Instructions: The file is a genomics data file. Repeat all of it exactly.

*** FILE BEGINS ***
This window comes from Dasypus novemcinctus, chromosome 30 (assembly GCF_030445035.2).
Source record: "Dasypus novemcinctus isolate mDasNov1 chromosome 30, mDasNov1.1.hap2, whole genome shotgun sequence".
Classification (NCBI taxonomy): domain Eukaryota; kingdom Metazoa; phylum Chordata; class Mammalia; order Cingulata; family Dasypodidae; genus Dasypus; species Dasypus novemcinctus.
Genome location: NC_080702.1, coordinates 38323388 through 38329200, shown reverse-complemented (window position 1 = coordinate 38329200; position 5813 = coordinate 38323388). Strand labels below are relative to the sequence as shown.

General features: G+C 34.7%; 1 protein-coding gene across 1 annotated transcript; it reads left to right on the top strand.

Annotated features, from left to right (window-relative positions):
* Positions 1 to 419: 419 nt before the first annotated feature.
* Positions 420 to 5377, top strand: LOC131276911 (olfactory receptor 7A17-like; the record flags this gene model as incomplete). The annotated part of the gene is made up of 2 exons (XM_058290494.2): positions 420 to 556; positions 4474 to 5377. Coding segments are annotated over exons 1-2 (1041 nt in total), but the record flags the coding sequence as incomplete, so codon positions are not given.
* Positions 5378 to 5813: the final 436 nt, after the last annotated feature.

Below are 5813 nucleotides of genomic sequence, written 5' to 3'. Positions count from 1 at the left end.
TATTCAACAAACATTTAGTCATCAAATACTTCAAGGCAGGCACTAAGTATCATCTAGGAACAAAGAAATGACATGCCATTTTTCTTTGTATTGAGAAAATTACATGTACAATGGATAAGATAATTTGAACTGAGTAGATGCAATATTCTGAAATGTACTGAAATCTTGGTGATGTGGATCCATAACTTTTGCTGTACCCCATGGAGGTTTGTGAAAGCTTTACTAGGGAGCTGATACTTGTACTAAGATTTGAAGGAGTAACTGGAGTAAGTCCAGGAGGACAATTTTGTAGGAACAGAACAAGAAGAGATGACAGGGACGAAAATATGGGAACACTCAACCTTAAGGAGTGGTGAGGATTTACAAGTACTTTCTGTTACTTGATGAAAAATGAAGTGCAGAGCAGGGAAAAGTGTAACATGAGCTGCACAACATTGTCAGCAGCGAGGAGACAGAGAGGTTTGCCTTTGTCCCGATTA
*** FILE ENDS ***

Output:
This window comes from Dasypus novemcinctus, chromosome 30 (assembly GCF_030445035.2).
Source record: "Dasypus novemcinctus isolate mDasNov1 chromosome 30, mDasNov1.1.hap2, whole genome shotgun sequence".
Classification (NCBI taxonomy): domain Eukaryota; kingdom Metazoa; phylum Chordata; class Mammalia; order Cingulata; family Dasypodidae; genus Dasypus; species Dasypus novemcinctus.
Genome location: NC_080702.1, coordinates 38323388 through 38329200, shown reverse-complemented (window position 1 = coordinate 38329200; position 5813 = coordinate 38323388). Strand labels below are relative to the sequence as shown.

General features: G+C 34.7%; 1 protein-coding gene across 1 annotated transcript; it reads left to right on the top strand.

Annotated features, from left to right (window-relative positions):
* Positions 1 to 419: 419 nt before the first annotated feature.
* Positions 420 to 5377, top strand: LOC131276911 (olfactory receptor 7A17-like; the record flags this gene model as incomplete). The annotated part of the gene is made up of 2 exons (XM_058290494.2): positions 420 to 556; positions 4474 to 5377. Coding segments are annotated over exons 1-2 (1041 nt in total), but the record flags the coding sequence as incomplete, so codon positions are not given.
* Positions 5378 to 5813: the final 436 nt, after the last annotated feature.

Below are 5813 nucleotides of genomic sequence, written 5' to 3'. Positions count from 1 at the left end.
TATTCAACAAACATTTAGTCATCAAATACTTCAAGGCAGGCACTAAGTATCATCTAGGAACAAAGAAATGACATGCCATTTTTCTTTGTATTGAGAAAATTACATGTACAATGGATAAGATAATTTGAACTGAGTAGATGCAATATTCTGAAATGTACTGAAATCTTGGTGATGTGGATCCATAACTTTTGCTGTACCCCATGGAGGTTTGTGAAAGCTTTACTAGGGAGCTGATACTTGTACTAAGATTTGAAGGAGTAACTGGAGTAAGTCCAGGAGGACAATTTTGTAGGAACAGAACAAGAAGAGATGACAGGGACGAAAATATGGGAACACTCAACCTTAAGGAGTGGTGAGGATTTACAAGTACTTTCTGTTACTTGATGAAAAATGAAGTGCAGAGCAGGGAAAAGTGTAACATGAGCTGCACAACATTGTCAGCAGCGAGGAGACAGAGAGGTTTGCCTTTGTCCCGATTA